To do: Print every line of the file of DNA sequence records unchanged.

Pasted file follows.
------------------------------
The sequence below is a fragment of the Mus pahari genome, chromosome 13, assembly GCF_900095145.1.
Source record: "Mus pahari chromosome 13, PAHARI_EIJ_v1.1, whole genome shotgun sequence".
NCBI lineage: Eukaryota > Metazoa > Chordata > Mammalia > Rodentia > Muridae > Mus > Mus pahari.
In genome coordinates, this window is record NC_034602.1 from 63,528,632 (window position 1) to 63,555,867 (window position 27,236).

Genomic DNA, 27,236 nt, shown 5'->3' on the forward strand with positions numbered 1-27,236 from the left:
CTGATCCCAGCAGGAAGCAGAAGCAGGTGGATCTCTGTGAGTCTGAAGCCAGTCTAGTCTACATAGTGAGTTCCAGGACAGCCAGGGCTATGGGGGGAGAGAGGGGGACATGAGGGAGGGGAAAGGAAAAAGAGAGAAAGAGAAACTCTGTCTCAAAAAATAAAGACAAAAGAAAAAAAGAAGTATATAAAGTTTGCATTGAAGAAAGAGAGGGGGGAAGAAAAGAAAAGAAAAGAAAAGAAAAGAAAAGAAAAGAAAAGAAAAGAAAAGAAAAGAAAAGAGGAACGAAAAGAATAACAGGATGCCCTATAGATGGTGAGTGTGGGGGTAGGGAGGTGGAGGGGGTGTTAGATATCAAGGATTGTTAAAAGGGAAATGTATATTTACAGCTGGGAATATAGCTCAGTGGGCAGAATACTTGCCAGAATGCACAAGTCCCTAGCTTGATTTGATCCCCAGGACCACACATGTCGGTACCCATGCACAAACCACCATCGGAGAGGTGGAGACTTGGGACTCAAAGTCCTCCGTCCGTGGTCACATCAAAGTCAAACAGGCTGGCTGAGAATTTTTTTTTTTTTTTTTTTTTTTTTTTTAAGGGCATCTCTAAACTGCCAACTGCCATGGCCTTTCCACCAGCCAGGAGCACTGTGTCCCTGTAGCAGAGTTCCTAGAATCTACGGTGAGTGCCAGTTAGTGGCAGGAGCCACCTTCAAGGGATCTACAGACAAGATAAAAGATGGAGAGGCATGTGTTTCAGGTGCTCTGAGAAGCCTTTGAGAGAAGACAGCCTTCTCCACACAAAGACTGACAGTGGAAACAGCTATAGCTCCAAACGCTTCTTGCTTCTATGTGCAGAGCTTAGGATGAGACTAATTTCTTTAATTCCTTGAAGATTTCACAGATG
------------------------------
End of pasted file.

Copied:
The sequence below is a fragment of the Mus pahari genome, chromosome 13, assembly GCF_900095145.1.
Source record: "Mus pahari chromosome 13, PAHARI_EIJ_v1.1, whole genome shotgun sequence".
NCBI lineage: Eukaryota > Metazoa > Chordata > Mammalia > Rodentia > Muridae > Mus > Mus pahari.
In genome coordinates, this window is record NC_034602.1 from 63,528,632 (window position 1) to 63,555,867 (window position 27,236).

Genomic DNA, 27,236 nt, shown 5'->3' on the forward strand with positions numbered 1-27,236 from the left:
CTGATCCCAGCAGGAAGCAGAAGCAGGTGGATCTCTGTGAGTCTGAAGCCAGTCTAGTCTACATAGTGAGTTCCAGGACAGCCAGGGCTATGGGGGGAGAGAGGGGGACATGAGGGAGGGGAAAGGAAAAAGAGAGAAAGAGAAACTCTGTCTCAAAAAATAAAGACAAAAGAAAAAAAGAAGTATATAAAGTTTGCATTGAAGAAAGAGAGGGGGGAAGAAAAGAAAAGAAAAGAAAAGAAAAGAAAAGAAAAGAAAAGAAAAGAAAAGAAAAGAAAAGAGGAACGAAAAGAATAACAGGATGCCCTATAGATGGTGAGTGTGGGGGTAGGGAGGTGGAGGGGGTGTTAGATATCAAGGATTGTTAAAAGGGAAATGTATATTTACAGCTGGGAATATAGCTCAGTGGGCAGAATACTTGCCAGAATGCACAAGTCCCTAGCTTGATTTGATCCCCAGGACCACACATGTCGGTACCCATGCACAAACCACCATCGGAGAGGTGGAGACTTGGGACTCAAAGTCCTCCGTCCGTGGTCACATCAAAGTCAAACAGGCTGGCTGAGAATTTTTTTTTTTTTTTTTTTTTTTTTTTTAAGGGCATCTCTAAACTGCCAACTGCCATGGCCTTTCCACCAGCCAGGAGCACTGTGTCCCTGTAGCAGAGTTCCTAGAATCTACGGTGAGTGCCAGTTAGTGGCAGGAGCCACCTTCAAGGGATCTACAGACAAGATAAAAGATGGAGAGGCATGTGTTTCAGGTGCTCTGAGAAGCCTTTGAGAGAAGACAGCCTTCTCCACACAAAGACTGACAGTGGAAACAGCTATAGCTCCAAACGCTTCTTGCTTCTATGTGCAGAGCTTAGGATGAGACTAATTTCTTTAATTCCTTGAAGATTTCACAGATG